Today's News

  • JF makes Newsweek’s top 1,600

    Jefferson Forest High School was named one of the 1,600 best public high schools in the nation last week in the annual Newsweek rankings. Only 6 percent of all public high schools in the U.S. made the list.

        The ranking is based on how hard school staffs work to challenge students with advanced placement college-level courses and tests. A total of 95 Virginia schools were included on the list, including Patrick Henry High School in Roanoke and E.C. Glass High School in Lynchburg.

  • SRHS remembers

    Staunton River High School (SRHS) has seen more than its fair share of tragedy. In the last six years, death has claimed 10 students and one teacher, mostly to automobile accidents.

        There is now a plaque by the school’s flagpole dedicated to the memory of every student and teacher who has died while at SRHS. It lists their names, 38 of them, beginning with Allen Jordan Martin, who died in 1966 while a student there. The most recent is Tiffany Skylar LaPrade, who was killed in a car accident while on her way to school in 2008.

  • Kenya connection

    A group of Staunton River High School students had an eye-opening experience via Skype this spring. Skype is a software application that lets people make voice calls over the Internet.

        The five teens in Caris Jonas’ reading workshop class got to talk to students in a school in Kenya. The students attend Mercy Care Center School in the Mathare slum in Nairobi. The school is run by the Mercy Care Center Foundation which, according to its Web site at www.mercycarecenter.org, is a non-denominational Christian organization.

  • 'Fired' for protest

    Last week, Bob Lindell, an American Legion member, Navy veteran and a volunteer at the National D-Day Memorial, chose to join a protest against the Joseph Stalin bust instead of attending an invitation-only reception for Dr. William McIntosh, the retiring director of the National D-Day Foundation. A photo of Lindell, participating in the protest, appeared on the front page of the June 16 edition of the Bedford Bulletin. Lindell was also quoted in the story.

  • New charges against Madison Heights man include intentional attempt to infect another with infectious diseases

    Authorities have obtained additional warrants for a Madison  Heights man involving sexual crimes with a minor.

        On June 8, Carlos Lamont Rose, 41,  was arrested and charged with two counts of carnal knowledge of a minor, and one count of use of a communications device to solicit a minor.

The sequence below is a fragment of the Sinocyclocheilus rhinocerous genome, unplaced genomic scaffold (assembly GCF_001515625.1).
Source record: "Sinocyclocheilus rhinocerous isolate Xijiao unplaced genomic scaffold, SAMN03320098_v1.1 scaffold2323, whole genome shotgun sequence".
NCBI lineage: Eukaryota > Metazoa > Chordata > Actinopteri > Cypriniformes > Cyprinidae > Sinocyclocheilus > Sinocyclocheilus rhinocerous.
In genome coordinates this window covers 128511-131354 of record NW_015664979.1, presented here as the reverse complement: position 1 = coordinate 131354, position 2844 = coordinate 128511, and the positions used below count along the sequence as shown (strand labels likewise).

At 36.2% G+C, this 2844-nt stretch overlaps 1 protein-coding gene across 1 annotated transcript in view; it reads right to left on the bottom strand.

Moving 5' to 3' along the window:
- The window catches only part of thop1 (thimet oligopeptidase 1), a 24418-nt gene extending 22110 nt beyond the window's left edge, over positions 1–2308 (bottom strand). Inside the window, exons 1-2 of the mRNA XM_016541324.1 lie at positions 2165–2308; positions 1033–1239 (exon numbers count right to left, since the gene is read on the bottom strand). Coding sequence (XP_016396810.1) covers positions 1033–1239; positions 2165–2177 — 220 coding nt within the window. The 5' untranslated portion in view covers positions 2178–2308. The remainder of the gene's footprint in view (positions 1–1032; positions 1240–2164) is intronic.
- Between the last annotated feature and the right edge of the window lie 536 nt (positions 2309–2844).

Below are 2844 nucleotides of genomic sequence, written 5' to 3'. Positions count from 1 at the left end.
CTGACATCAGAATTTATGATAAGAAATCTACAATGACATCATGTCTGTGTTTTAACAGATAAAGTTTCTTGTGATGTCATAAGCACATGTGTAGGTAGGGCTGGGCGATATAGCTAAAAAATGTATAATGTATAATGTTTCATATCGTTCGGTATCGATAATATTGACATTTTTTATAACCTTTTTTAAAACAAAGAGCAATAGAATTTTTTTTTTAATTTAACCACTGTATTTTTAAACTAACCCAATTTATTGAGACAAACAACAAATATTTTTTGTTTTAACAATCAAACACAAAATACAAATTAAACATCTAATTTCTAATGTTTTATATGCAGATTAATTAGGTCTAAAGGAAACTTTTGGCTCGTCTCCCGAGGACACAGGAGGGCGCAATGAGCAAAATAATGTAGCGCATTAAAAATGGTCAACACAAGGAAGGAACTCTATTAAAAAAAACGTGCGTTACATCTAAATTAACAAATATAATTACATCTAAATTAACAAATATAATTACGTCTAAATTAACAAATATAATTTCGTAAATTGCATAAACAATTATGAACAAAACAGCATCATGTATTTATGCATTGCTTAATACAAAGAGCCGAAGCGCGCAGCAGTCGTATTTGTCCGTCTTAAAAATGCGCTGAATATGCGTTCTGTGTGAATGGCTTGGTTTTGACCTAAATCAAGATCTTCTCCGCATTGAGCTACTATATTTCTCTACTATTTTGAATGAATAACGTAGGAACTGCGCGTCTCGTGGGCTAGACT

• A part of Bedford's history

    A living part of Bedford County’s history walked into history, Friday.

  • Exploring the Park’s options

    For the second time in its history, plans for Explore Park to become a multi-million dollar family vacation destination spot have fallen by the wayside.

        At the Park’s inception, the plan was for a $350 million Lewis and Clark-themed park with hotels, a zoo, retail and other attractions. The park would eventually take a different route, before falling on hard times in 2007. That’s when the living history portion of the park shut down because of a lack of funds.

  • Letters

    Empower and honor our Constitution

        As we honor and empower our wounded warriors, constituents owe it to them to honor and empower our wounded constitution.

        We should never assume that all elected officials are vigilant in empowering and honoring our constitution.

        As it is the duty of soldiers to serve and protect our freedom, so it should be the duty of constituents to purge elected officials straying from the constitution for their own personal empowerment.

  • Legislation will help community banks and small business

    As I travel around our communities, I constantly hear from small business owners that the banks just will not lend, particularly the big banks that got bailed out. Even in these tough times, we know that two out of every three new jobs is created by a small or medium-sized business, and we know that this job growth is being limited by a lack of capital lending.


  • Tragedy in the Gulf

    Nearly two months ago an explosion occurred on the Deepwater Horizon oil drilling rig off the coast of Louisiana in the Gulf of Mexico.  This explosion, which tragically took the lives of eleven hard working Americans, resulted in an environmental catastrophe like we have never seen before.  The oil spill continues to have an enormous impact on the Gulf Coast region, its economy, and the environment.